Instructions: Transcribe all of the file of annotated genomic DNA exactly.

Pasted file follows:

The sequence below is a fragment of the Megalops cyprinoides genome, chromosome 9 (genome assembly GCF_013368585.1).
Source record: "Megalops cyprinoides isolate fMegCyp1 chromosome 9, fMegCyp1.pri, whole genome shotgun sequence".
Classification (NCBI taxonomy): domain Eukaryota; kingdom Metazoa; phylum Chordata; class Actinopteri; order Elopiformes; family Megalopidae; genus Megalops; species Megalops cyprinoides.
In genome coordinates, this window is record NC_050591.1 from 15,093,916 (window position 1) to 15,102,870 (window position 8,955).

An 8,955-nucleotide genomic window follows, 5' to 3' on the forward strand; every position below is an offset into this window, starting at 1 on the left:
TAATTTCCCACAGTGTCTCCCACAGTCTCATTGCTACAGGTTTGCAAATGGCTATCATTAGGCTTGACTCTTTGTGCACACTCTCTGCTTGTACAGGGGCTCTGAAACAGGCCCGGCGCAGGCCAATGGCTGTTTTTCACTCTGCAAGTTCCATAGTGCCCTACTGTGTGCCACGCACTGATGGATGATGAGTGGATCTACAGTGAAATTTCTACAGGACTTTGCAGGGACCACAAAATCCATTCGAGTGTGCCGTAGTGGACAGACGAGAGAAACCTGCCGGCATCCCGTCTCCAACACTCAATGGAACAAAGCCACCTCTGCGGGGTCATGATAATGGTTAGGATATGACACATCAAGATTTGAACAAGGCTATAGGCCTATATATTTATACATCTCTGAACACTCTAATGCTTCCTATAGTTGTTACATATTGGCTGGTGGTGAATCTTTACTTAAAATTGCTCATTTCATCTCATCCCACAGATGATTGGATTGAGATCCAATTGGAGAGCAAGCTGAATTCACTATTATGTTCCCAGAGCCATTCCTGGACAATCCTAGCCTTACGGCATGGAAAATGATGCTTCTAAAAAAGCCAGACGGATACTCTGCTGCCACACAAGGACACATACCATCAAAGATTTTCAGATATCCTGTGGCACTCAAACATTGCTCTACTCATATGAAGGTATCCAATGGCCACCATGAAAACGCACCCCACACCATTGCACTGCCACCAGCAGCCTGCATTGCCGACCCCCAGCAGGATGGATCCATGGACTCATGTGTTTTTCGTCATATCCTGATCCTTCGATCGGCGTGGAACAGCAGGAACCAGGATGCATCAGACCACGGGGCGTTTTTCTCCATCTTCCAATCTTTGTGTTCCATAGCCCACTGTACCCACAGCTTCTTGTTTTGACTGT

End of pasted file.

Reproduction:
The sequence below is a fragment of the Megalops cyprinoides genome, chromosome 9 (genome assembly GCF_013368585.1).
Source record: "Megalops cyprinoides isolate fMegCyp1 chromosome 9, fMegCyp1.pri, whole genome shotgun sequence".
Classification (NCBI taxonomy): domain Eukaryota; kingdom Metazoa; phylum Chordata; class Actinopteri; order Elopiformes; family Megalopidae; genus Megalops; species Megalops cyprinoides.
In genome coordinates, this window is record NC_050591.1 from 15,093,916 (window position 1) to 15,102,870 (window position 8,955).

An 8,955-nucleotide genomic window follows, 5' to 3' on the forward strand; every position below is an offset into this window, starting at 1 on the left:
TAATTTCCCACAGTGTCTCCCACAGTCTCATTGCTACAGGTTTGCAAATGGCTATCATTAGGCTTGACTCTTTGTGCACACTCTCTGCTTGTACAGGGGCTCTGAAACAGGCCCGGCGCAGGCCAATGGCTGTTTTTCACTCTGCAAGTTCCATAGTGCCCTACTGTGTGCCACGCACTGATGGATGATGAGTGGATCTACAGTGAAATTTCTACAGGACTTTGCAGGGACCACAAAATCCATTCGAGTGTGCCGTAGTGGACAGACGAGAGAAACCTGCCGGCATCCCGTCTCCAACACTCAATGGAACAAAGCCACCTCTGCGGGGTCATGATAATGGTTAGGATATGACACATCAAGATTTGAACAAGGCTATAGGCCTATATATTTATACATCTCTGAACACTCTAATGCTTCCTATAGTTGTTACATATTGGCTGGTGGTGAATCTTTACTTAAAATTGCTCATTTCATCTCATCCCACAGATGATTGGATTGAGATCCAATTGGAGAGCAAGCTGAATTCACTATTATGTTCCCAGAGCCATTCCTGGACAATCCTAGCCTTACGGCATGGAAAATGATGCTTCTAAAAAAGCCAGACGGATACTCTGCTGCCACACAAGGACACATACCATCAAAGATTTTCAGATATCCTGTGGCACTCAAACATTGCTCTACTCATATGAAGGTATCCAATGGCCACCATGAAAACGCACCCCACACCATTGCACTGCCACCAGCAGCCTGCATTGCCGACCCCCAGCAGGATGGATCCATGGACTCATGTGTTTTTCGTCATATCCTGATCCTTCGATCGGCGTGGAACAGCAGGAACCAGGATGCATCAGACCACGGGGCGTTTTTCTCCATCTTCCAATCTTTGTGTTCCATAGCCCACTGTACCCACAGCTTCTTGTTTTGACTGT